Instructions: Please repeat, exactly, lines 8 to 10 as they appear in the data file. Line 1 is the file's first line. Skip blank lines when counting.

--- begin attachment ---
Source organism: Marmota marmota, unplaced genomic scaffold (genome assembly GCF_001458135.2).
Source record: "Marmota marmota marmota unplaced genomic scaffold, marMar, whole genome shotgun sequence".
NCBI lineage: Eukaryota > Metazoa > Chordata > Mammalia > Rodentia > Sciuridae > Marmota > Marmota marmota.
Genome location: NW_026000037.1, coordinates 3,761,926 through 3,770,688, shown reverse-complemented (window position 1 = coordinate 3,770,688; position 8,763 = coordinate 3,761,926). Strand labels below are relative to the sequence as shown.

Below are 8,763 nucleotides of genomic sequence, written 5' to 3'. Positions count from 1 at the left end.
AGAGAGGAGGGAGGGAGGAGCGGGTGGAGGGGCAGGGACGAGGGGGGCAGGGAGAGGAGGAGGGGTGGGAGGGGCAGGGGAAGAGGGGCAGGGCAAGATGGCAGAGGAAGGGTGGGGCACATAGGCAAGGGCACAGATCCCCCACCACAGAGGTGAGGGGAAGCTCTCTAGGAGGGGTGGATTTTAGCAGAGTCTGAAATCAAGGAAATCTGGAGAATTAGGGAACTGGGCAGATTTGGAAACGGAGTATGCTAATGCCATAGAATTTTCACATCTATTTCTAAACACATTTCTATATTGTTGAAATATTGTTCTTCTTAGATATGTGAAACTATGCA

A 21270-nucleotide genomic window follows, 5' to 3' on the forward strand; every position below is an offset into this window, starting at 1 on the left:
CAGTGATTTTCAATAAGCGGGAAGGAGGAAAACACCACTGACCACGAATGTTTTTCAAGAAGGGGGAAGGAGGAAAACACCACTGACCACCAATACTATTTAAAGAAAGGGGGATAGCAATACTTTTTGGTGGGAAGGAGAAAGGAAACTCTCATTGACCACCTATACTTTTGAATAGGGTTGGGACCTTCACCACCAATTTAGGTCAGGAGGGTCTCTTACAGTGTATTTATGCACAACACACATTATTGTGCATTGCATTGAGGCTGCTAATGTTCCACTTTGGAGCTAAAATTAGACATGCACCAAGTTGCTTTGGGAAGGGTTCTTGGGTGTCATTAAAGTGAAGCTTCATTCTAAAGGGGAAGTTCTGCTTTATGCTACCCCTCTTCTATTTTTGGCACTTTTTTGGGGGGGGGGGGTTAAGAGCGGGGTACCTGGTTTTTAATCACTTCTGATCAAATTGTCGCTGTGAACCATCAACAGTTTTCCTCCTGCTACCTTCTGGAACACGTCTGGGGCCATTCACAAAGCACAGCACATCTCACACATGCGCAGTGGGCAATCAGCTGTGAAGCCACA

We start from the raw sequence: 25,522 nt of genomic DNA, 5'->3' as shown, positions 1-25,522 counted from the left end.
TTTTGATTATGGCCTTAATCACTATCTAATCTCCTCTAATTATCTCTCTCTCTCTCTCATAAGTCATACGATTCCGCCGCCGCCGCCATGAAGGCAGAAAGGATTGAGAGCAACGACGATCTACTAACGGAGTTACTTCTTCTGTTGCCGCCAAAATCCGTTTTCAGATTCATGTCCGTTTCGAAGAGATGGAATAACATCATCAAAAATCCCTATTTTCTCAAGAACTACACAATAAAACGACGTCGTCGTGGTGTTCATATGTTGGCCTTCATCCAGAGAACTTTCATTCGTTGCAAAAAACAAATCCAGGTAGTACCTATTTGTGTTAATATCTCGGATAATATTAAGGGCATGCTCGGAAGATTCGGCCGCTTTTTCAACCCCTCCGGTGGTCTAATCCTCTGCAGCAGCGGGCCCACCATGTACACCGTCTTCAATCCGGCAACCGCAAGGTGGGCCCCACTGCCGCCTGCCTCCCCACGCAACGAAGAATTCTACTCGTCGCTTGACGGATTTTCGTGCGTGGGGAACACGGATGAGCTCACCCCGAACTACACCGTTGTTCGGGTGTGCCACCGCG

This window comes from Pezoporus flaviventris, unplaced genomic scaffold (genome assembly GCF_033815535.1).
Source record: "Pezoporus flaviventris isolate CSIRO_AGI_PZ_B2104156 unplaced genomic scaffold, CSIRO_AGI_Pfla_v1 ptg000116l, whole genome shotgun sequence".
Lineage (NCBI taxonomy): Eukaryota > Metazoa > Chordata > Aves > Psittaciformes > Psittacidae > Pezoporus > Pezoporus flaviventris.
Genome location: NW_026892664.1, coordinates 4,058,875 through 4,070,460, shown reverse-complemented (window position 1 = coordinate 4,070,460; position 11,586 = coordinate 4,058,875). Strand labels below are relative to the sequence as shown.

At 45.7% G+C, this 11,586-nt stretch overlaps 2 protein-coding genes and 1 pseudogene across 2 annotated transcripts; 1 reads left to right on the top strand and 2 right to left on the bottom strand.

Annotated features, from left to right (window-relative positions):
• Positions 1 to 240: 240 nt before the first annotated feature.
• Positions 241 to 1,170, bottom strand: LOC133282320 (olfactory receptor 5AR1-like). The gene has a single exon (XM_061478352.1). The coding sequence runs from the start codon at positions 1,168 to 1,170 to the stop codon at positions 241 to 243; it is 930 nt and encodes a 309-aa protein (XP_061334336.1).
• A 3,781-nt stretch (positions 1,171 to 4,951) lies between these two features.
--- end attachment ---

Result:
CAGTGATTTTCAATAAGCGGGAAGGAGGAAAACACCACTGACCACGAATGTTTTTCAAGAAGGGGGAAGGAGGAAAACACCACTGACCACCAATACTATTTAAAGAAAGGGGGATAGCAATACTTTTTGGTGGGAAGGAGAAAGGAAACTCTCATTGACCACCTATACTTTTGAATAGGGTTGGGACCTTCACCACCAATTTAGGTCAGGAGGGTCTCTTACAGTGTATTTATGCACAACACACATTATTGTGCATTGCATTGAGGCTGCTAATGTTCCACTTTGGAGCTAAAATTAGACATGCACCAAGTTGCTTTGGGAAGGGTTCTTGGGTGTCATTAAAGTGAAGCTTCATTCTAAAGGGGAAGTTCTGCTTTATGCTACCCCTCTTCTATTTTTGGCACTTTTTTGGGGGGGGGGGGTTAAGAGCGGGGTACCTGGTTTTTAATCACTTCTGATCAAATTGTCGCTGTGAACCATCAACAGTTTTCCTCCTGCTACCTTCTGGAACACGTCTGGGGCCATTCACAAAGCACAGCACATCTCACACATGCGCAGTGGGCAATCAGCTGTGAAGCCACA

We start from the raw sequence: 25,522 nt of genomic DNA, 5'->3' as shown, positions 1-25,522 counted from the left end.
TTTTGATTATGGCCTTAATCACTATCTAATCTCCTCTAATTATCTCTCTCTCTCTCTCATAAGTCATACGATTCCGCCGCCGCCGCCATGAAGGCAGAAAGGATTGAGAGCAACGACGATCTACTAACGGAGTTACTTCTTCTGTTGCCGCCAAAATCCGTTTTCAGATTCATGTCCGTTTCGAAGAGATGGAATAACATCATCAAAAATCCCTATTTTCTCAAGAACTACACAATAAAACGACGTCGTCGTGGTGTTCATATGTTGGCCTTCATCCAGAGAACTTTCATTCGTTGCAAAAAACAAATCCAGGTAGTACCTATTTGTGTTAATATCTCGGATAATATTAAGGGCATGCTCGGAAGATTCGGCCGCTTTTTCAACCCCTCCGGTGGTCTAATCCTCTGCAGCAGCGGGCCCACCATGTACACCGTCTTCAATCCGGCAACCGCAAGGTGGGCCCCACTGCCGCCTGCCTCCCCACGCAACGAAGAATTCTACTCGTCGCTTGACGGATTTTCGTGCGTGGGGAACACGGATGAGCTCACCCCGAACTACACCGTTGTTCGGGTGTGCCACCGCG